It's got a round table, some knights, and a noble warrior who rises to become King Arthur
, but everything else about this revisionist legend is pure Hollywood. That's not such a bad thing if you enjoyed Rob Roy
, and there's some intriguing potential in presenting the "real" Arthur (played by Clive Owen) as a 5th-century soldier of Rome, assigned to defend Roman-imperial England against a hoard of invading Saxons (led by Stellan Skarsgard in hairy villain mode). As revamped history and "archaeological findings" would have us believe, Guinevere (Keira Knightley) is a warrior babe in face-paint and Lancelot (Ioan Gruffudd) is a nonentity who fades into the woodwork. Never mind. Best to enjoy the harsh, gloomy atmosphere of Irish locations, the ruggedness of Owen and his hearty supporting cast, and the entertaining nonsense of a Jerry Bruckheimer production that strips battle-ready Guinevere down to leather-strap S&M gear while all the men sport full-body armor. Hail to the queen, indeed! --Jeff Shannon
Combining the historical appeal and epic sequences of films like Gladiator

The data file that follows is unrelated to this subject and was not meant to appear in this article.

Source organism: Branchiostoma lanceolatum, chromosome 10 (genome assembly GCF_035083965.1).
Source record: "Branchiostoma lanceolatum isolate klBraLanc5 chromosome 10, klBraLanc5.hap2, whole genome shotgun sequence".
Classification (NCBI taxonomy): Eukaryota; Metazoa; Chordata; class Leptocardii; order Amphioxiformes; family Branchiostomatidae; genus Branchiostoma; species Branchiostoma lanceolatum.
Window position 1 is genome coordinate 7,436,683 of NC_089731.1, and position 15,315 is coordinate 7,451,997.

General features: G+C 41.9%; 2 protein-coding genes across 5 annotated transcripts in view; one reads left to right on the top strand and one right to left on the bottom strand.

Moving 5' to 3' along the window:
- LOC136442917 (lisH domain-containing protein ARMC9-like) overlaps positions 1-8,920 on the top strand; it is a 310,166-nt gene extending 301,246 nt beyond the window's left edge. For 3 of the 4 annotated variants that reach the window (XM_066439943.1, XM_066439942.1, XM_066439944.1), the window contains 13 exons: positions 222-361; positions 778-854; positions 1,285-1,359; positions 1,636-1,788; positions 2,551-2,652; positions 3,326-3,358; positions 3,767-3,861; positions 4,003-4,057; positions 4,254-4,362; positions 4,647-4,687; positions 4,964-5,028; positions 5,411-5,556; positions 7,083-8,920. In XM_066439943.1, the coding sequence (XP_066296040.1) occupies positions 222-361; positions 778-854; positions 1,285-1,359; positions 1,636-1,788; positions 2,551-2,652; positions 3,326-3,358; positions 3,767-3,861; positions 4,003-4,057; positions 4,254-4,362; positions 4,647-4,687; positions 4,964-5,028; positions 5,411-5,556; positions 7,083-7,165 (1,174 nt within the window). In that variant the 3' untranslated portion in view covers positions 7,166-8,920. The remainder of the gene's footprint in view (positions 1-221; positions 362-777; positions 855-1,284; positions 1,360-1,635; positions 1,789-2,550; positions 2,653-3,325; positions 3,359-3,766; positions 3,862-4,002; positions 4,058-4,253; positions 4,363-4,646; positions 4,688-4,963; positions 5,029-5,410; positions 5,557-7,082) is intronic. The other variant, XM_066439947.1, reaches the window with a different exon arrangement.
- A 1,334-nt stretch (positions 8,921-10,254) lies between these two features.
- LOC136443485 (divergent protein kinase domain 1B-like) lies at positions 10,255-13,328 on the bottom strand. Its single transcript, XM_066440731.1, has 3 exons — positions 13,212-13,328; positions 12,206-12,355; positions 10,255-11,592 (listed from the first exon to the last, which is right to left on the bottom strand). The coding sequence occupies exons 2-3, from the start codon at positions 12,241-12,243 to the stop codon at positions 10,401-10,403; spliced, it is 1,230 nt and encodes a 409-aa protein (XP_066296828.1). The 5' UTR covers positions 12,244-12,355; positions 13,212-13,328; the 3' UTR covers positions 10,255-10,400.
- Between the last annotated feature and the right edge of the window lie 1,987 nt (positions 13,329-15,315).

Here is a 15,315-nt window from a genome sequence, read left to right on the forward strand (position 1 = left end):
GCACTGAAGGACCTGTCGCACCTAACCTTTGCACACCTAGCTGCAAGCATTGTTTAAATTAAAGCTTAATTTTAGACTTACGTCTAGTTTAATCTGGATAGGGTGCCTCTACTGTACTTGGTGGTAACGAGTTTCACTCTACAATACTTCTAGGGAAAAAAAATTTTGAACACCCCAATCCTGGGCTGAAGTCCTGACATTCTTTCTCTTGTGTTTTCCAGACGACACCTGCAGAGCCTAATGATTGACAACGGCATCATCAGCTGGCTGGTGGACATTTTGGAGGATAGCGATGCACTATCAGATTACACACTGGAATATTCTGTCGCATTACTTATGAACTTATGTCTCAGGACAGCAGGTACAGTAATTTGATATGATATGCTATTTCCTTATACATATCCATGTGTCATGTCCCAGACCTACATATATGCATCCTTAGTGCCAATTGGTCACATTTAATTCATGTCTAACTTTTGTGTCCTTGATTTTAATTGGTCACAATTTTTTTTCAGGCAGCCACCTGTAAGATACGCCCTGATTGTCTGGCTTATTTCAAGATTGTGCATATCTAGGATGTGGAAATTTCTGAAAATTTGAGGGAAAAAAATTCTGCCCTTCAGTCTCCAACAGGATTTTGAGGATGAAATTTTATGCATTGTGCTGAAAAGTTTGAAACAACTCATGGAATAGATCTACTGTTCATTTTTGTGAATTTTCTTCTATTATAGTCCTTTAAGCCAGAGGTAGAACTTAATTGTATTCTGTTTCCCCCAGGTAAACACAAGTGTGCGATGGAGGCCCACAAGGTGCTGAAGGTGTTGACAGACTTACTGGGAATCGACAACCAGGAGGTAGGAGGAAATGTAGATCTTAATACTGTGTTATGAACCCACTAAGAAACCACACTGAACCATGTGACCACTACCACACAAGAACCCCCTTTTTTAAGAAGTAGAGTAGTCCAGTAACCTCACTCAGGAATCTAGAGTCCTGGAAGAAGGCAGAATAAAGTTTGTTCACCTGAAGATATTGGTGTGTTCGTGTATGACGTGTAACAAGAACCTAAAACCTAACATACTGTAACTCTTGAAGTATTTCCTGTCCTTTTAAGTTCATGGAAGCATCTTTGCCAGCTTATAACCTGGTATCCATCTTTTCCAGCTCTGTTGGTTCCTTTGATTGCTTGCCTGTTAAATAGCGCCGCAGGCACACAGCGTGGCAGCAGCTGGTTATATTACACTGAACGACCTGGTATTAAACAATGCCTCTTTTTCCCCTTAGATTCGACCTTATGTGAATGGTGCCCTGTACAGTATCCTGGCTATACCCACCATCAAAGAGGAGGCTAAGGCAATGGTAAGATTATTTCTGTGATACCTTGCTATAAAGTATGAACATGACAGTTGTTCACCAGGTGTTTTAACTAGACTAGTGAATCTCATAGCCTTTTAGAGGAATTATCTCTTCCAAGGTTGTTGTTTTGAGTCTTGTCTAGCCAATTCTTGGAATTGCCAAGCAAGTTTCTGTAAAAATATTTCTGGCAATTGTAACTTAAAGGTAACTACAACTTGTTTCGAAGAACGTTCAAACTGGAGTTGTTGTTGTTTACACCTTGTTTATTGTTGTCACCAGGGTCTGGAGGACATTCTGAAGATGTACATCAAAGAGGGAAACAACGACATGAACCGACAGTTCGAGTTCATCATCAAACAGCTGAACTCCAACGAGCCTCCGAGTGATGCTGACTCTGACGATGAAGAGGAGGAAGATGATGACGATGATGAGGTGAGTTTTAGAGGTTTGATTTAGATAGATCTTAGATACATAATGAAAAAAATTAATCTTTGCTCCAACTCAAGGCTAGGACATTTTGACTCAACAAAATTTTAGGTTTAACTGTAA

, director Antoine Fuqua (Training Day
) and producer Jerry Bruckheimer provide a sleek twist on the King Arthur legend. Arthur (Clive Owen), a brave Roman/British Christian warrior who leads his band of pagan knights on missions for the Empire, must complete one final mission before the knights can earn their freedom from servitude and Arthur can return to Rome. Along the way, however, Arthur realises that the absence of the Romans will open the door for a crushing invasion of Britain by the Saxons, and he takes it upon himself to fight--alongside Merlin (Stephen Dillane) and Guinevere (Keira Knightley)--for the freedom of the British people. Stunning battle scenes with extensive attention to historical detail rely very little on computer graphics and instead use intricately realistic props, costumes, and scenery. Featuring the largest film set ever built in Ireland, King Arthur
features a scale replica of Hadrian's Wall and two complete villages. Haunting music by composer Hans Zimmer completes this story of unselfish heroism, which ultimately provides a satisfying completion to the legend of Arthur and his knights.